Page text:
Hungarian House of Photography
Earlier Exhibitions

Mai Manó Gallery ("Kis Manó")

Visiting the exhibition
Momentary Script
Exhibited the works from the University Of Theatre And Film Arts (Budapest) first-year (freshman) cinematography majors (head teachers János Vecsernyés and Tibor Máthé) and fifth-year (senior) directing and cinematography majors Ildikó Enyedi and Tibor Máté.

Opening remarks by: Péter Korniss, photographer
Curator: Gabriella Csizek

Open to the public:
1st July to 14th August 2011
on Weekdays: 14.00 - 19.00
at Weekends 11.00 - 19.00

Exhibited the works from the University Of Theatre And Film Arts (Budapest) first-year (freshman) cinematography majors (head teachers János Vecsernyés and Tibor Máthé) and fifth-year (senior) directing and cinematography majors Ildikó Enyedi and Tibor Máté.

Director of photography for film and television

Head teacher: Tibor Máthé
Barbara Baska
Dániel Bálint
Dávid Hartung
Claudia Kovács
Gergely Pálos
Marcell Rév
Dominik Rónai
Gábor Tausz

Head teacher: Ildikó Enyedi
Áron Ferenczik
Erika Kapronczai
György Kárpáti
Attila Pluhár
Gábor Reisz
Bálint Szimler

Head teachers: János Vecsernyés and Tibor Máthé
Kristóf Becsey
Tamás Benkó
Rida Cador
Balázs Domokos
Nándor Gulyás
Bernadette Mayer
Zágon Nagy
Domonkos Rónai
Fanni Szilágyi
András Táborosi

“The camera is the most reliable tool for acquiring the skill of objective seeing.”
László Moholy-Nagy

In Hungary, training of film directors and cinematographers began at the College of Theatre and Film with the leadership of Béla Balázs, Géza Radványi, and Gyögy Illés in 1949. Over the course of many decades in teaching cinematography, many have graduated whose movies earned national and international success. High-quality cinematic expression in these movies gave birth to the later deservedly world-famous Hungarian school of cinematography.

Practicing with photographic devices needed for taking still photographs, getting to know the regularities of photographic expression and its visual perception remain important stepping stones in the now university-level curriculum. Since photography, similarly to other forms of visual art, is based on vision, photographic exercises primarily teach students to see. They prepare them how to make the world around them be seen with the help of their camera while, at the same time, capturing any changes in lights and shadows and embracing the joy of recording these moments.

Kosztolányi, the Hungarian author, writes: “Objects are static points of our lives swishing by.” In his spirit, first-year photographic exercises begin with taking pictures of objects close to and made by people under natural, as well as artificial lights. Photographic studies aim at teaching students to visually interpret various forms, materials, surfaces, and light effects; it also encourages students to recognize the inner nature of objects created by humans and to acquire the ability to compose man himself through the language of photography later. An additional goal is to enable students to discover human contents that, so far, have been hidden.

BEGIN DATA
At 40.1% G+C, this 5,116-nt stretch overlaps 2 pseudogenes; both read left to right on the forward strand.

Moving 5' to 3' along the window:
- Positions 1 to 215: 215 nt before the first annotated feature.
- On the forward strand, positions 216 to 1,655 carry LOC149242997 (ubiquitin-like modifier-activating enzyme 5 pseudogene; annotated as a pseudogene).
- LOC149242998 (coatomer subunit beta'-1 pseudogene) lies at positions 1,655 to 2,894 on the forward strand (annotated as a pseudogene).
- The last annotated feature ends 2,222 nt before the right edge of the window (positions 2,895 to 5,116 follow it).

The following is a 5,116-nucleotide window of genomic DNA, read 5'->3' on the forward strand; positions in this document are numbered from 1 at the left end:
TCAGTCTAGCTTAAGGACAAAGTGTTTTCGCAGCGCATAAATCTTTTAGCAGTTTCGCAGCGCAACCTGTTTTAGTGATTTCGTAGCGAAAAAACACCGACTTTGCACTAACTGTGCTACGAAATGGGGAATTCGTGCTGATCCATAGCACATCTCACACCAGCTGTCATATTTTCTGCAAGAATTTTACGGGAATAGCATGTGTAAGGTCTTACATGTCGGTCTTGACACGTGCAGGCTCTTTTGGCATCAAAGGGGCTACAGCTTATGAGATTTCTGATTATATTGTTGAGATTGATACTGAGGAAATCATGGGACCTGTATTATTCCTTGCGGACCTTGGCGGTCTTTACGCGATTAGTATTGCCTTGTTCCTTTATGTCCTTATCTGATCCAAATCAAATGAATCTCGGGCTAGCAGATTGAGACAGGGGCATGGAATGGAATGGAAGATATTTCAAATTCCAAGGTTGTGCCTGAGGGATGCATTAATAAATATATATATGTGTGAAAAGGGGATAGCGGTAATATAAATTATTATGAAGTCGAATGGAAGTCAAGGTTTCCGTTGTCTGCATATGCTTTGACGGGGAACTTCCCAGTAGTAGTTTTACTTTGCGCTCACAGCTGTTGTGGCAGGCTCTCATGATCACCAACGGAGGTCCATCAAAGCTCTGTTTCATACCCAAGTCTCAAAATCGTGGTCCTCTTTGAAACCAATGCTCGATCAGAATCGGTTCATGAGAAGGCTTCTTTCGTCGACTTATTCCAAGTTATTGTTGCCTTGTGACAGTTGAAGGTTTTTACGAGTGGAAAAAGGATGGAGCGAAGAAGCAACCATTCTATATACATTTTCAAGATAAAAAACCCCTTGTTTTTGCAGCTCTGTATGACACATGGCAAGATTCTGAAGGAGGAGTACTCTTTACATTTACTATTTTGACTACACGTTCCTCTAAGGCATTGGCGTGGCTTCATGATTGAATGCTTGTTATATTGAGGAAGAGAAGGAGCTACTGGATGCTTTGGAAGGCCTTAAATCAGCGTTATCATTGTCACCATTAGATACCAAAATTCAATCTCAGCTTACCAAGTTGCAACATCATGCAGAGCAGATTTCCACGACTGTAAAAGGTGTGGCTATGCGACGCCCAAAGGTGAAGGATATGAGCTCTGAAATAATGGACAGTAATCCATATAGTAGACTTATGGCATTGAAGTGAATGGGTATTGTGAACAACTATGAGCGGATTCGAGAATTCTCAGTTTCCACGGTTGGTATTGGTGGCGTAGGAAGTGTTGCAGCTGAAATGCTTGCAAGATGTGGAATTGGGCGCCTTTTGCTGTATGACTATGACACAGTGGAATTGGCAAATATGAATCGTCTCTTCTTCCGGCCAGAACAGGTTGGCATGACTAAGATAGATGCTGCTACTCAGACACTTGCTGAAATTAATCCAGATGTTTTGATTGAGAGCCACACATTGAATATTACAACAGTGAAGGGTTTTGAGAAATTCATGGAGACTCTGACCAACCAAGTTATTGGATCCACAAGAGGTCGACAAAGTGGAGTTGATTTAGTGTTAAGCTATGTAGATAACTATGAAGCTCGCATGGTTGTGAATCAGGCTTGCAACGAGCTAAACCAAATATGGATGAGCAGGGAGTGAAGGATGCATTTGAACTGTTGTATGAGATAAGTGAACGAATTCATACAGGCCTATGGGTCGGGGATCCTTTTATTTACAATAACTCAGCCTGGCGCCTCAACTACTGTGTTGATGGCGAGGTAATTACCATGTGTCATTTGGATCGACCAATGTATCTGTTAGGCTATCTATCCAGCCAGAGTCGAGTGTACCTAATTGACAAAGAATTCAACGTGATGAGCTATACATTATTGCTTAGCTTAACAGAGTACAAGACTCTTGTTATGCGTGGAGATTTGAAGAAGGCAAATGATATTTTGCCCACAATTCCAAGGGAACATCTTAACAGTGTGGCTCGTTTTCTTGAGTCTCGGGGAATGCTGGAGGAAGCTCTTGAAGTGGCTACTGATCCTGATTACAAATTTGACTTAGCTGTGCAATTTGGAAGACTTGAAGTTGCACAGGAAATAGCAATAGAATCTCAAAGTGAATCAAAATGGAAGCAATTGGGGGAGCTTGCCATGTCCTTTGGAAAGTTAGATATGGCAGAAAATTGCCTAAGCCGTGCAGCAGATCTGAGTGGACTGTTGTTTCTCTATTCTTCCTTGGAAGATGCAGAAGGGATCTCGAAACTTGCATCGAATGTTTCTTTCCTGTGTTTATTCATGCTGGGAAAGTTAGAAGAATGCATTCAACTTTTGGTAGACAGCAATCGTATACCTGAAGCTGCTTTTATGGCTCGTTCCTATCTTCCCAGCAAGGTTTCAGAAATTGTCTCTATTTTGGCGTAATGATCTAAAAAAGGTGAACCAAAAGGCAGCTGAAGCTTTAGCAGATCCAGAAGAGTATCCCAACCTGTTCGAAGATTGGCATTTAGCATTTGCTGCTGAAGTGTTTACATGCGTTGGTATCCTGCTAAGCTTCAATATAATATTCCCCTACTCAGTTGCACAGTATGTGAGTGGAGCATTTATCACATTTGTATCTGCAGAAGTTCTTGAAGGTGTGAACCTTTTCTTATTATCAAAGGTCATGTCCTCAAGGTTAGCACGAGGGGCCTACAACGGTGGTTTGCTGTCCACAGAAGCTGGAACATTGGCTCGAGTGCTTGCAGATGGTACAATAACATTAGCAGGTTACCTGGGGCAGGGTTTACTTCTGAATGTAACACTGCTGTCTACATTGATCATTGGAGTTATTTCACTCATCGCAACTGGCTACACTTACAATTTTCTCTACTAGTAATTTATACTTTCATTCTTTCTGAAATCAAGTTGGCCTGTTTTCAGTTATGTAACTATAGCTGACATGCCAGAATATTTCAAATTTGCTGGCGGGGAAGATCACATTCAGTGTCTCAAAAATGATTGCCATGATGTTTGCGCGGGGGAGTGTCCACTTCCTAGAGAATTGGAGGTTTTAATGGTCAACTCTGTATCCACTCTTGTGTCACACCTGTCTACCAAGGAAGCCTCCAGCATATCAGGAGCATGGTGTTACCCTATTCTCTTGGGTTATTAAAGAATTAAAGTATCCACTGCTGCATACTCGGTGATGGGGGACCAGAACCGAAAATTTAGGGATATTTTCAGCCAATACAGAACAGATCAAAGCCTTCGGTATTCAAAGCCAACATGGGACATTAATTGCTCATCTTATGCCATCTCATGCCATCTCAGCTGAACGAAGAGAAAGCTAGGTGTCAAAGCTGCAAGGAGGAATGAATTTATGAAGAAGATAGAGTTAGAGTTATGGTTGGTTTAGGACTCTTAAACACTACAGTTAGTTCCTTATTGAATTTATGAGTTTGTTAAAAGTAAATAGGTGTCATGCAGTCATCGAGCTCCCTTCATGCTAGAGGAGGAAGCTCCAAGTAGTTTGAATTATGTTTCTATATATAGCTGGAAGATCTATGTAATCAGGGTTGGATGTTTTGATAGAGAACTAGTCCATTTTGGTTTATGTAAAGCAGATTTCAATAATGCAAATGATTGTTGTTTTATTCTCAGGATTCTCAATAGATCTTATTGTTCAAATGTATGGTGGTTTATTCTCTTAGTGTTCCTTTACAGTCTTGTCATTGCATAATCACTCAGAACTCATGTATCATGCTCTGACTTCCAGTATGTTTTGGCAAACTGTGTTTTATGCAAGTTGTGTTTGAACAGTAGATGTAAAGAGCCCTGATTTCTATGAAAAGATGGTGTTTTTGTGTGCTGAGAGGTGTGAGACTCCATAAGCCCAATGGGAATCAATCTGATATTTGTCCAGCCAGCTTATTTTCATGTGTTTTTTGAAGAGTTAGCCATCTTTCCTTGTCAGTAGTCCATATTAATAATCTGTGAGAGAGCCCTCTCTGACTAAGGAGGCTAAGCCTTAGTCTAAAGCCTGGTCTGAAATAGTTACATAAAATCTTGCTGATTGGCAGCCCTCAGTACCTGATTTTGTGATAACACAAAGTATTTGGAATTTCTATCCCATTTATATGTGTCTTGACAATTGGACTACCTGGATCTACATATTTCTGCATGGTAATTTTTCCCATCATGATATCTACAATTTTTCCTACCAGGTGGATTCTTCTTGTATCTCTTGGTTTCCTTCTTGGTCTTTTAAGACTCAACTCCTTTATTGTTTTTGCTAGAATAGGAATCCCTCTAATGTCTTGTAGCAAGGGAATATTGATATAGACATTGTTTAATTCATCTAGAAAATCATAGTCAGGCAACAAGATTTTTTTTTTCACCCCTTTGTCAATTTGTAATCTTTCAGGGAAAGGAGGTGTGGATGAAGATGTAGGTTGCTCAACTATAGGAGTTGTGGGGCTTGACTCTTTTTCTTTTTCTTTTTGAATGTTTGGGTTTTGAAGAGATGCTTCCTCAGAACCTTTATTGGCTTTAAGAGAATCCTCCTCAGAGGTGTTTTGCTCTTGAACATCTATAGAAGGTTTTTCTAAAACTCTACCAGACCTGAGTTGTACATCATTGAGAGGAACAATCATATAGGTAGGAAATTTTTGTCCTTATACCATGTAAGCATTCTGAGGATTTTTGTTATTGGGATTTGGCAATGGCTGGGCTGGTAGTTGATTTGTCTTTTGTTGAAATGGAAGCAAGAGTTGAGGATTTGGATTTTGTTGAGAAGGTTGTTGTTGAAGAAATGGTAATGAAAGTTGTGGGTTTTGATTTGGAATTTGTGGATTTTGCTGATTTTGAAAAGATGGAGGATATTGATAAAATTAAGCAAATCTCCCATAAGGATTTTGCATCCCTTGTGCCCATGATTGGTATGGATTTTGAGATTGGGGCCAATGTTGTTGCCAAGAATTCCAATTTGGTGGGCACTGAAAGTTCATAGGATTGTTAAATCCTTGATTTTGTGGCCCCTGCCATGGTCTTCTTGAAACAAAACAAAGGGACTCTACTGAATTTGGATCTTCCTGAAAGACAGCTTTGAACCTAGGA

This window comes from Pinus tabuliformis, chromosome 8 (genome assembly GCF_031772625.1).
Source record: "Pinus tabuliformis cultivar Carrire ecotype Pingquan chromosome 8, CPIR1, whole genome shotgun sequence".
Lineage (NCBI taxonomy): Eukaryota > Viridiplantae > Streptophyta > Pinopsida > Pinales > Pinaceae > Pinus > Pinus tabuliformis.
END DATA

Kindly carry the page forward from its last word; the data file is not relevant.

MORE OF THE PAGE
The philosophy of teaching cinematography is parallelity; students have to discover the world around them with their cameras, then later, they have to re-construct the world through their creativity while taking into consideration the particular features of the genre. In the meantime, they also come to realize that there is nothing in our world that would not be worth translating into a visual experience through the language of photography in a two-dimensional space.

Tibor Máthé

The exhibition presents constellations from the world as seen by first- and fifth-year students of the University Of Theatre And Film Arts. Works exhibited show stories condensed into a particular moment that is now recorded as one lifted from time and space.

Each photograph features some or every notion of time. Images exhibited here are open-ended; they leave it up to the observers to decide what they find important considering their own personal stories and to define and complete what they experience.

Artists see different things in different ways – and it’s alright. The viewer, however, can perceive of the individual styles revealed in these differences.

Showcasing the photos in a group, as well, brings about a special, new quality that only lies in this co-existence with the various approaches completing and enriching the various meanings.

Gabriella Csizek

Besides the photos exhibited, there are additional pieces projected.


Hungarian House of Photography in Mai Manó House
H-1065 Budapest-Terézváros, Nagymező utca 20.
Telephone: 473-2666
Fax: 473-2662

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